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Dark Game

Dee Yun Dee Yun: (contact-deleteme[at]-deleteme-direman [dot] com) 2006-01-09 04:16:05

Gamma...GAH MAH!

To my undying shame, this happened to me back in college. I had just hooked up my spankin' new Nintendo 64 to my crude 14" TV/VCR combo unit. I slapped in Shadows of the Empire and assumed the darkness permeating the game was some sort of thematic symbolism about the umbrella of tyranny cast by the Empire. It was pretty bad; I was using stormtrooper corpses as landmarks and firing seeker missiles not as munitions, but as an optics system. Years after crushing the game on the masochistic "Jedi" difficulty setting, I happened to connect the system to a better TV and was astonished to find every corner fully illuminated.

Call of Cthulu: Dark Corners of the Earth (Xbox) reminded me of this experience. I tried turning up the brightness setting, but then the game looked washed out. Nevertheless, I wanted to enjoy the game, as it has a lot going for it. The story has a good hook, and everything has a spook factor that keeps the creepies roaming your spine. CoC:DCotE is an FPS, but you don't even get any firearms until a full 25% into the game. Artistically speaking, it's a tour de force.

Unfortunately, techwise, it's fairly atrocious. The horrid textures undermine the greatness of the art design, and the inexactness of the controls wreck the promising gameplay. The aforementioned darkness factor was the final straw; you know that disconcerting feeling when you're peering into a black screen wondering if you're heading down a dark passage or just butting your head against a wall? A flashlight would've solved that entire problem, as well as augmenting the strategy of the stealth sequences.

For 360 owners, Condemned: Criminal Origins is the exact inverse. Technically, it's simply astounding. It is thoroughly next-gen; the moody lighting, the disturbing surround soundtrack, and the teeth-crunching bloodiness of the First Person Melee combat keeps your stomach clenched...until you get bored of it. Every corridor seems the same as the last, and as awesome as fending off a violent junkie by bludgeoning him with a wrench is, it's not nearly as thrilling the 528th time you do it.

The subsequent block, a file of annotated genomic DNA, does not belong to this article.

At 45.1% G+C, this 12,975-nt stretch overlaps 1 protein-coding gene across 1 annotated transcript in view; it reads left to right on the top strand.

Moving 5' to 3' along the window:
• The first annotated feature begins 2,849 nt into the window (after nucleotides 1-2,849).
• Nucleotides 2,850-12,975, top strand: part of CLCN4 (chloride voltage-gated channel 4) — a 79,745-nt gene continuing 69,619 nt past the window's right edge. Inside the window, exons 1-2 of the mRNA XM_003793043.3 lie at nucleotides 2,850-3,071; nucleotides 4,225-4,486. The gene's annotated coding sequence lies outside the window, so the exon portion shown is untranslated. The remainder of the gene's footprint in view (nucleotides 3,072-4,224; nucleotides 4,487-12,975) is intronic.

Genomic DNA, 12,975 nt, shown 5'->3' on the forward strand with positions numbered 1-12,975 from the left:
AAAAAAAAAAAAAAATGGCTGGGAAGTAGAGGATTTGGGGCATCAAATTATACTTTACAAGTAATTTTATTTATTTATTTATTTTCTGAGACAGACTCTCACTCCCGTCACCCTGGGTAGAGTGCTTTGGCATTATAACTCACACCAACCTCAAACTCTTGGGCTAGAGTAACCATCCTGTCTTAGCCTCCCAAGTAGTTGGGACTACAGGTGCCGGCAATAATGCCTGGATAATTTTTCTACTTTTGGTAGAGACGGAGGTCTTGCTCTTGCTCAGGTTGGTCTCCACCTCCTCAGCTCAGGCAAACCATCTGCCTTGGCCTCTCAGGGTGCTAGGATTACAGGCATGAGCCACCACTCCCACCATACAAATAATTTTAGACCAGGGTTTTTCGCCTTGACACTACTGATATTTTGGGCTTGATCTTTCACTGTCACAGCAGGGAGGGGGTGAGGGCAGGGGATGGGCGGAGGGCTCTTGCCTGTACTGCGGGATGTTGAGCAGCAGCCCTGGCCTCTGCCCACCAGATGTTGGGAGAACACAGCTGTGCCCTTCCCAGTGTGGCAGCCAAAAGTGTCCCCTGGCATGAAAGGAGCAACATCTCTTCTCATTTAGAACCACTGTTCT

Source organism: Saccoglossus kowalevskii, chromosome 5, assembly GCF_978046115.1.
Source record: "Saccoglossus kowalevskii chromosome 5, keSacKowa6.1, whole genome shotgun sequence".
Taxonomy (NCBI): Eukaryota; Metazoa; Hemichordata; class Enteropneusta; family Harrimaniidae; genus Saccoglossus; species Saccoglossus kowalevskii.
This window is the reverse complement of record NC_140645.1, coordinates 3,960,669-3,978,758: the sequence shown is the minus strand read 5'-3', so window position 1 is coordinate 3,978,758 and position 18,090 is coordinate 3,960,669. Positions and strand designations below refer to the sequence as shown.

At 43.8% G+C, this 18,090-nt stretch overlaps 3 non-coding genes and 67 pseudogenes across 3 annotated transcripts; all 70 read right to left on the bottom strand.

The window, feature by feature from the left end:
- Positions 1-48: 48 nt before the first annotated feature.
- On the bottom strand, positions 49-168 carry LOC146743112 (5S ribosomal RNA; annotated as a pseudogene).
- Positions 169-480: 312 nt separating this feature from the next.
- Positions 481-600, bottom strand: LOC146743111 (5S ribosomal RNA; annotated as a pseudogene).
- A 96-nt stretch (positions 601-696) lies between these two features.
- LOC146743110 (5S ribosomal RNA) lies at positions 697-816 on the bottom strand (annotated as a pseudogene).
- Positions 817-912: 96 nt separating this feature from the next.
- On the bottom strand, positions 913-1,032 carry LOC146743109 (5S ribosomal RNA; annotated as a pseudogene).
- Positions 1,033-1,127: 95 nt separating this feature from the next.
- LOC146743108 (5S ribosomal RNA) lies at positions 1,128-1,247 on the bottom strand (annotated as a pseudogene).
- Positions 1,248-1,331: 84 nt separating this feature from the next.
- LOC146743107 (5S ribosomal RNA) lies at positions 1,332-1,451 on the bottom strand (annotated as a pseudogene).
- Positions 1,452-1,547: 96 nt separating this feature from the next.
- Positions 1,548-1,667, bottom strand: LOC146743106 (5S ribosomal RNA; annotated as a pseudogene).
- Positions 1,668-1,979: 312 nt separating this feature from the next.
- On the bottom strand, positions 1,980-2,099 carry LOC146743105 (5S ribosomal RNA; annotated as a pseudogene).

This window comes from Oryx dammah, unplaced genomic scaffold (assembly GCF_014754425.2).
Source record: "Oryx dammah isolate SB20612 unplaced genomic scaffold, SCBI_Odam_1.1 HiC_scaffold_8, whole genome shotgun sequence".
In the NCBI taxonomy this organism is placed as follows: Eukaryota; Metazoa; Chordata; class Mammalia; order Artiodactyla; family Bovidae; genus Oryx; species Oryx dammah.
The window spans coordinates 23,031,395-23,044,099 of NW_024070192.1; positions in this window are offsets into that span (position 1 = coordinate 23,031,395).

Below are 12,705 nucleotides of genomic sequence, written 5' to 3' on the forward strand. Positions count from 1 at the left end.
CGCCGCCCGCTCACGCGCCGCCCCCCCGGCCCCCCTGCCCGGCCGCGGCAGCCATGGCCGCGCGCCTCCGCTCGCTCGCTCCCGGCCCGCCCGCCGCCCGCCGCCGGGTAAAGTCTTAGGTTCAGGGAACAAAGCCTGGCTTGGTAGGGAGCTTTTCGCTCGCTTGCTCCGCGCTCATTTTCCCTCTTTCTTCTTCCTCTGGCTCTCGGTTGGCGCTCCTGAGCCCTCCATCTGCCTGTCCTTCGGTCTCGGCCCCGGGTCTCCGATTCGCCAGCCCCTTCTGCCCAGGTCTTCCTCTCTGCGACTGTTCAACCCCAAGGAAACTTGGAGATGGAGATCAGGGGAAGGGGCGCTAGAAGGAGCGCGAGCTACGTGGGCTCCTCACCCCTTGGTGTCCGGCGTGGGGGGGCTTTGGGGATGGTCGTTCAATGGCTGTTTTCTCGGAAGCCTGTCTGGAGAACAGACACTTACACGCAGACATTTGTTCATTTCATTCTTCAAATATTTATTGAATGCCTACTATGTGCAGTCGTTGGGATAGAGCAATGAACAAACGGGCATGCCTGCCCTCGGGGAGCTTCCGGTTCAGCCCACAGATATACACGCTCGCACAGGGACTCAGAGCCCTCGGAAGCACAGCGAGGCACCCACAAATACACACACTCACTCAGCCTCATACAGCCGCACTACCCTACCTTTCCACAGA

It's an older game, but if any of you are looking for a good creepfest, check out Fatal Frame II: Crimson Butterfly. Make sure you get the Xbox version if possible - it added a first person mode which amps up the fright factor. Some people deride this mode saying that it controls harder since you can't see behind you, but that's entirely the point. In third person, it's not nearly as frightening because you can see the ghosts sneaking up on your character, as opposed to whirling around because you have that frantic feeling in your gut screaming at you to check behind you. Also, in third person, all the horror is happening to someone else. First person makes it visceral: it's you who's being stalked by hateful spirits who resent the living. The surround sound is also far more convincing in this mode. I ended up returning the PS2 rental without even finishing it, but the Xbox version was the scariest game I've ever played.

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